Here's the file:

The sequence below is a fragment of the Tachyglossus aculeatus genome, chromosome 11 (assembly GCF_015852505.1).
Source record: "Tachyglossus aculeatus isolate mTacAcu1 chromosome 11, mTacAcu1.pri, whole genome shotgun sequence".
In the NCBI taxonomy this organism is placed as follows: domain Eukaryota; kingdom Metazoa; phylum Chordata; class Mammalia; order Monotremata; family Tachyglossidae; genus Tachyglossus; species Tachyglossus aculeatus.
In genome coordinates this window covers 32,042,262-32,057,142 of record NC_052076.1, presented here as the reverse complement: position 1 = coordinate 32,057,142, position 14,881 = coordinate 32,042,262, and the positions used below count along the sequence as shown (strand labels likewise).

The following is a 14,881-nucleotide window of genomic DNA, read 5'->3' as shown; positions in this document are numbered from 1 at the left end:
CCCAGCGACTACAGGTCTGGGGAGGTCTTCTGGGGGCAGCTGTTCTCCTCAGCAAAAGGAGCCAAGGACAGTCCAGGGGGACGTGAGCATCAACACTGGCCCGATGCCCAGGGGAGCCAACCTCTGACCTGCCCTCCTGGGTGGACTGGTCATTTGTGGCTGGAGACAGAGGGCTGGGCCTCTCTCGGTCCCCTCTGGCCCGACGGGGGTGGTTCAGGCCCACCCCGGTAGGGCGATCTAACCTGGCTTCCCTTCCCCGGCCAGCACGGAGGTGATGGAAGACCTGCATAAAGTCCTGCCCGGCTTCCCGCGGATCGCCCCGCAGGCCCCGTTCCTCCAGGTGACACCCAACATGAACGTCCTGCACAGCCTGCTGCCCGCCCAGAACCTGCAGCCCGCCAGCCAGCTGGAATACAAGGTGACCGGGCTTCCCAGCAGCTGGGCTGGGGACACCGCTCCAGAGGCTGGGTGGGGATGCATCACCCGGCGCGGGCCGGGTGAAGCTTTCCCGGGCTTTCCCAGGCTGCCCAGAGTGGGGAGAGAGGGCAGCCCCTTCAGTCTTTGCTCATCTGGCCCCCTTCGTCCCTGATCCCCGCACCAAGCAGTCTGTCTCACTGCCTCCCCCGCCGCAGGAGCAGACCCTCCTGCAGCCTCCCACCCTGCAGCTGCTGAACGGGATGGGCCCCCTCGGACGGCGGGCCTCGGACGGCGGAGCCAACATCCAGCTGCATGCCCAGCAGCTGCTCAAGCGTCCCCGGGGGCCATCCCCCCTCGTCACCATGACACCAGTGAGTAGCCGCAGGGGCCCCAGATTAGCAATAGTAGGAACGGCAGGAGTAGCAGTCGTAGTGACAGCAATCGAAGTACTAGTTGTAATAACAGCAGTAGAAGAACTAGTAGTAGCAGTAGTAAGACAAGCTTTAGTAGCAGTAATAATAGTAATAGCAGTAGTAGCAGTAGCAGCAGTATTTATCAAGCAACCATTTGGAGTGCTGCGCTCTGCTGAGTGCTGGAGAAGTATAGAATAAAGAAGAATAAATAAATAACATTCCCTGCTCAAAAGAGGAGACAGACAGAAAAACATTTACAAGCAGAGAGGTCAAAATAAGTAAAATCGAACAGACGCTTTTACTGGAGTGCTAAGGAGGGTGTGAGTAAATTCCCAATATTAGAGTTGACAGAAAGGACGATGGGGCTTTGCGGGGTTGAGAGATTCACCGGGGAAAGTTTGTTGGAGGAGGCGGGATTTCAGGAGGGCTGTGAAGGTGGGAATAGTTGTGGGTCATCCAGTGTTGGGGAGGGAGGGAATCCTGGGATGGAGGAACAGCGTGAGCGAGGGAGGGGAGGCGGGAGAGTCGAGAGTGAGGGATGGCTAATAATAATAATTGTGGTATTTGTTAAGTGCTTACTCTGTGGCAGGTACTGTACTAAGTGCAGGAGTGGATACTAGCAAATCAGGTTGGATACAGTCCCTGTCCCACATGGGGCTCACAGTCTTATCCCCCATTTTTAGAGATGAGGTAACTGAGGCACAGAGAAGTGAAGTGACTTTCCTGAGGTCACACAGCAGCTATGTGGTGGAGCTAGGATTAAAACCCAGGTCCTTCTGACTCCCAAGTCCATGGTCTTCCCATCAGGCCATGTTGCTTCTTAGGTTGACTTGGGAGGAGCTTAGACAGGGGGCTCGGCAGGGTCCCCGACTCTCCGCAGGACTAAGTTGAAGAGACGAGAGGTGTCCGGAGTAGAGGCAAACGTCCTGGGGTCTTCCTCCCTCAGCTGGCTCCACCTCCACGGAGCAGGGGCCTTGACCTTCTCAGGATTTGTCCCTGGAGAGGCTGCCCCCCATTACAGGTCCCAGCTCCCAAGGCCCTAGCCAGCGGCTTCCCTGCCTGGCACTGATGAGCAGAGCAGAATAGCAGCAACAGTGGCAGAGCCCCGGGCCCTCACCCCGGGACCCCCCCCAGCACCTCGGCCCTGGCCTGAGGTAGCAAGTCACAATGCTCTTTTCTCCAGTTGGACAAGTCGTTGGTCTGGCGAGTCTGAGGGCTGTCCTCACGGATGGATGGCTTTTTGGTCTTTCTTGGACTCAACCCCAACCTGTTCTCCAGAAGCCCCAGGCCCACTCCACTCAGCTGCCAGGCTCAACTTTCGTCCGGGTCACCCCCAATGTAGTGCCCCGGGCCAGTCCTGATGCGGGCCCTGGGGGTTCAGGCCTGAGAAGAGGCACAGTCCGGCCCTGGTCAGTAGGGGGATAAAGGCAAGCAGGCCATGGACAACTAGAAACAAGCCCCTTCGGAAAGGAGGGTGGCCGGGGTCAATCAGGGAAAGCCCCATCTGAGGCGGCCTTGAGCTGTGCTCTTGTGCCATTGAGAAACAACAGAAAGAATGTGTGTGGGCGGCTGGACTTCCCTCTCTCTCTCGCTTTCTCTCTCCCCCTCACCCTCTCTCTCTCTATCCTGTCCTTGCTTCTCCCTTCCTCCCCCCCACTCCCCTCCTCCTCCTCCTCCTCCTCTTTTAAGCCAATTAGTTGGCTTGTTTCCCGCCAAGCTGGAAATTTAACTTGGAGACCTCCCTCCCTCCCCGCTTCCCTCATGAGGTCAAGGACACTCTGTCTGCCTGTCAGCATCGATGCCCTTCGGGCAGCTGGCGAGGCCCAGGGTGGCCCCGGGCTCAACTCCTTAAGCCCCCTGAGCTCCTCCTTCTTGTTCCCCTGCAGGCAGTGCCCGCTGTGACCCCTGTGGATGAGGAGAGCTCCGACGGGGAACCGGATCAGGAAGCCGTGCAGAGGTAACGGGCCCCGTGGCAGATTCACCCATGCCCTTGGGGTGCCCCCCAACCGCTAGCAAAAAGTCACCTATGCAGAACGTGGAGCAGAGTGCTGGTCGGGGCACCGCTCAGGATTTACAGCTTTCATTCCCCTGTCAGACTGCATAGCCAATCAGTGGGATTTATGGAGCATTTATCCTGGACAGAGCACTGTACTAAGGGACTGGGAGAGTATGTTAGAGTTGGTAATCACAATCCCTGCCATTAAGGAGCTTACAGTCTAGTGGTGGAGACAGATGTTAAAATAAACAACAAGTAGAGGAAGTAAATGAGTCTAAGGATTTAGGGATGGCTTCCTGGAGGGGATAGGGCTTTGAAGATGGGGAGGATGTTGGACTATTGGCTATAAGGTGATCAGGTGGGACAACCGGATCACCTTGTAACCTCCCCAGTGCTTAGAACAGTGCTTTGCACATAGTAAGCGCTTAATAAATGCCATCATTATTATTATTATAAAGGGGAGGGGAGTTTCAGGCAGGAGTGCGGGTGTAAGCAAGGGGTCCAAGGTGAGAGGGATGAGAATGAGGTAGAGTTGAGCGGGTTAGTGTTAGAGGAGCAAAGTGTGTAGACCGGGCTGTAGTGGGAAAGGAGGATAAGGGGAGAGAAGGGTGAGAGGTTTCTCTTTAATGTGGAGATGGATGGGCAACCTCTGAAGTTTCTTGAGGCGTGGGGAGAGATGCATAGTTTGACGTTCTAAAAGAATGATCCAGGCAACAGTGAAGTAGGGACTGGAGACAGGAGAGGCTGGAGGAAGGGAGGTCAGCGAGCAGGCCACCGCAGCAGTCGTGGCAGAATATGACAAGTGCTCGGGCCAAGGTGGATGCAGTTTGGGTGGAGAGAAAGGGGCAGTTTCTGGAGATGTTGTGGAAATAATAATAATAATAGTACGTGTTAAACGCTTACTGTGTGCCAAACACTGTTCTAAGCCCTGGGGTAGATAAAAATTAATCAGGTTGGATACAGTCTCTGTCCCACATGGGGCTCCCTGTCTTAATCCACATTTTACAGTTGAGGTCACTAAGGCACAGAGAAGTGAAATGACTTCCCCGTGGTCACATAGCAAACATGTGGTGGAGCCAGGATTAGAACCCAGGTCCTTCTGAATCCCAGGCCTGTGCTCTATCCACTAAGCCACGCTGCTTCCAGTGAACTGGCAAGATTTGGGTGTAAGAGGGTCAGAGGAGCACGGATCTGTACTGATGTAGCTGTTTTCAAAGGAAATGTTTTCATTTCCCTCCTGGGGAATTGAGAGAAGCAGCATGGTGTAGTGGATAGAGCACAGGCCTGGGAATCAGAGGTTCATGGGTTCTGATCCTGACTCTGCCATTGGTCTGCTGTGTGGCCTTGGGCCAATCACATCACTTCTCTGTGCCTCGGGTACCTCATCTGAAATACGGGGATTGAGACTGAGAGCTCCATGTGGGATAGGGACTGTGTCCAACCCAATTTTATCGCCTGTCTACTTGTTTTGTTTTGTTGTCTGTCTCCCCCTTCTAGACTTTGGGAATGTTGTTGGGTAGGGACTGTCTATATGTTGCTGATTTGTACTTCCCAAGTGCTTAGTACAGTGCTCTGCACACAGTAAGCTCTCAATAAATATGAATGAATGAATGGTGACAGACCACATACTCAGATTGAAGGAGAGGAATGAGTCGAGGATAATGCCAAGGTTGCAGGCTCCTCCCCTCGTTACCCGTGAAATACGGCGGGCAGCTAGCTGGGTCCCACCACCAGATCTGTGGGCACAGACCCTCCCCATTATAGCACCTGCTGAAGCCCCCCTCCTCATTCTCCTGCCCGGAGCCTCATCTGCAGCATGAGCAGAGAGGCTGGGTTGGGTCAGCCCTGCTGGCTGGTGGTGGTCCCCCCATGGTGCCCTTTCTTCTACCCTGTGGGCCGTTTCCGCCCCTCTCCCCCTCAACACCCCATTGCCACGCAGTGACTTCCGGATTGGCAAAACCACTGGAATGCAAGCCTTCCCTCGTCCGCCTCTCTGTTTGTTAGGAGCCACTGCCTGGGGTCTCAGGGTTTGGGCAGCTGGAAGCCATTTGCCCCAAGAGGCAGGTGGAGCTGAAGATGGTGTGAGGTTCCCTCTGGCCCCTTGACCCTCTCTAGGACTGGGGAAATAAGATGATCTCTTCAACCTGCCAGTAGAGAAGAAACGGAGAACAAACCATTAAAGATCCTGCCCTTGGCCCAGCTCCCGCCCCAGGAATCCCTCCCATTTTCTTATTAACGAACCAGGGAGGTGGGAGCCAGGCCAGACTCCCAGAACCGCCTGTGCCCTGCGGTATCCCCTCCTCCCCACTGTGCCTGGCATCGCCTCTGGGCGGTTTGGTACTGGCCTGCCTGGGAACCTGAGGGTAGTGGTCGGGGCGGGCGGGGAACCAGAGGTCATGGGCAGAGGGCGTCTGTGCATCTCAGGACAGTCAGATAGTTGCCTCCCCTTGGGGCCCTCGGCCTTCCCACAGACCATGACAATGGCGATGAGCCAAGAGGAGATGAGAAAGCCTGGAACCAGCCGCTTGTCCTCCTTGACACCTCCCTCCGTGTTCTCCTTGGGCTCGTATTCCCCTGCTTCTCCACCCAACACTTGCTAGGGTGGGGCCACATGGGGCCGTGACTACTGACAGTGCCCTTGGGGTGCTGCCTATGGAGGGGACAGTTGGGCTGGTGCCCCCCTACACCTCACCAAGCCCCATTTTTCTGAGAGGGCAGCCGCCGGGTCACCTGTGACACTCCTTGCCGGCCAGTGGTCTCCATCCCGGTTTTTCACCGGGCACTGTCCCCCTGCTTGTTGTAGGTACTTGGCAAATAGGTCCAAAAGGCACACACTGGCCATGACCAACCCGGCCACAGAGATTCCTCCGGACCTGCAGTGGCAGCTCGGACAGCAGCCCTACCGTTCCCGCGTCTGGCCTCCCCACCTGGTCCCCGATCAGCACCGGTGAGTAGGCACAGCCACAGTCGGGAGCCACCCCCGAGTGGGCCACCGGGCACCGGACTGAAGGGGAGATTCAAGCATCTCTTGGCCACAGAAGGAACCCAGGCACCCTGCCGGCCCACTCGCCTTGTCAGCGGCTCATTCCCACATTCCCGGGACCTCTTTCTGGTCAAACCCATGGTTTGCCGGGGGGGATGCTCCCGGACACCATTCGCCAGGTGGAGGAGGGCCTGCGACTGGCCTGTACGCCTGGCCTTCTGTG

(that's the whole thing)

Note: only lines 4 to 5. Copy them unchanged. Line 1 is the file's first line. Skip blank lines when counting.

In genome coordinates this window covers 32,042,262-32,057,142 of record NC_052076.1, presented here as the reverse complement: position 1 = coordinate 32,057,142, position 14,881 = coordinate 32,042,262, and the positions used below count along the sequence as shown (strand labels likewise).

The following is a 14,881-nucleotide window of genomic DNA, read 5'->3' as shown; positions in this document are numbered from 1 at the left end: